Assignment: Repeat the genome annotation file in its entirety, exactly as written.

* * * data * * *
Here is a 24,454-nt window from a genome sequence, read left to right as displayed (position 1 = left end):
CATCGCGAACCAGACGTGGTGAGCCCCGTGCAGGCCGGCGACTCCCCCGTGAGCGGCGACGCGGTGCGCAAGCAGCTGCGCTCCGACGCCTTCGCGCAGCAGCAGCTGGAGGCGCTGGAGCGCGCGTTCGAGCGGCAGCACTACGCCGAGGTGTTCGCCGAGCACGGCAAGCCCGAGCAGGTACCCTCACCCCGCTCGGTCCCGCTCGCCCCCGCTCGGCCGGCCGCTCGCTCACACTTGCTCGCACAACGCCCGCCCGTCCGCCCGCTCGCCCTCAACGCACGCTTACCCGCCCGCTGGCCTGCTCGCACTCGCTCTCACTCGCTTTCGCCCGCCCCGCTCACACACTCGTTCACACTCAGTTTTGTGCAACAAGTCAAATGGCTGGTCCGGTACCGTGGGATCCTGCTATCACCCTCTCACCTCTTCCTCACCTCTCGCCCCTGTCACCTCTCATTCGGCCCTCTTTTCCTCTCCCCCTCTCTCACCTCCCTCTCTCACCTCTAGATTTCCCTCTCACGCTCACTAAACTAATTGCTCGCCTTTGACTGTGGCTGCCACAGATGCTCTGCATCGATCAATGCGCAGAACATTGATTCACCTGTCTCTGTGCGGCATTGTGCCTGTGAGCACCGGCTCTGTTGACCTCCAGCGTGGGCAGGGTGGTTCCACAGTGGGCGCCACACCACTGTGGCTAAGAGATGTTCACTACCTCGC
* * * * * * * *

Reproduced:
Here is a 24,454-nt window from a genome sequence, read left to right as displayed (position 1 = left end):
CATCGCGAACCAGACGTGGTGAGCCCCGTGCAGGCCGGCGACTCCCCCGTGAGCGGCGACGCGGTGCGCAAGCAGCTGCGCTCCGACGCCTTCGCGCAGCAGCAGCTGGAGGCGCTGGAGCGCGCGTTCGAGCGGCAGCACTACGCCGAGGTGTTCGCCGAGCACGGCAAGCCCGAGCAGGTACCCTCACCCCGCTCGGTCCCGCTCGCCCCCGCTCGGCCGGCCGCTCGCTCACACTTGCTCGCACAACGCCCGCCCGTCCGCCCGCTCGCCCTCAACGCACGCTTACCCGCCCGCTGGCCTGCTCGCACTCGCTCTCACTCGCTTTCGCCCGCCCCGCTCACACACTCGTTCACACTCAGTTTTGTGCAACAAGTCAAATGGCTGGTCCGGTACCGTGGGATCCTGCTATCACCCTCTCACCTCTTCCTCACCTCTCGCCCCTGTCACCTCTCATTCGGCCCTCTTTTCCTCTCCCCCTCTCTCACCTCCCTCTCTCACCTCTAGATTTCCCTCTCACGCTCACTAAACTAATTGCTCGCCTTTGACTGTGGCTGCCACAGATGCTCTGCATCGATCAATGCGCAGAACATTGATTCACCTGTCTCTGTGCGGCATTGTGCCTGTGAGCACCGGCTCTGTTGACCTCCAGCGTGGGCAGGGTGGTTCCACAGTGGGCGCCACACCACTGTGGCTAAGAGATGTTCACTACCTCGC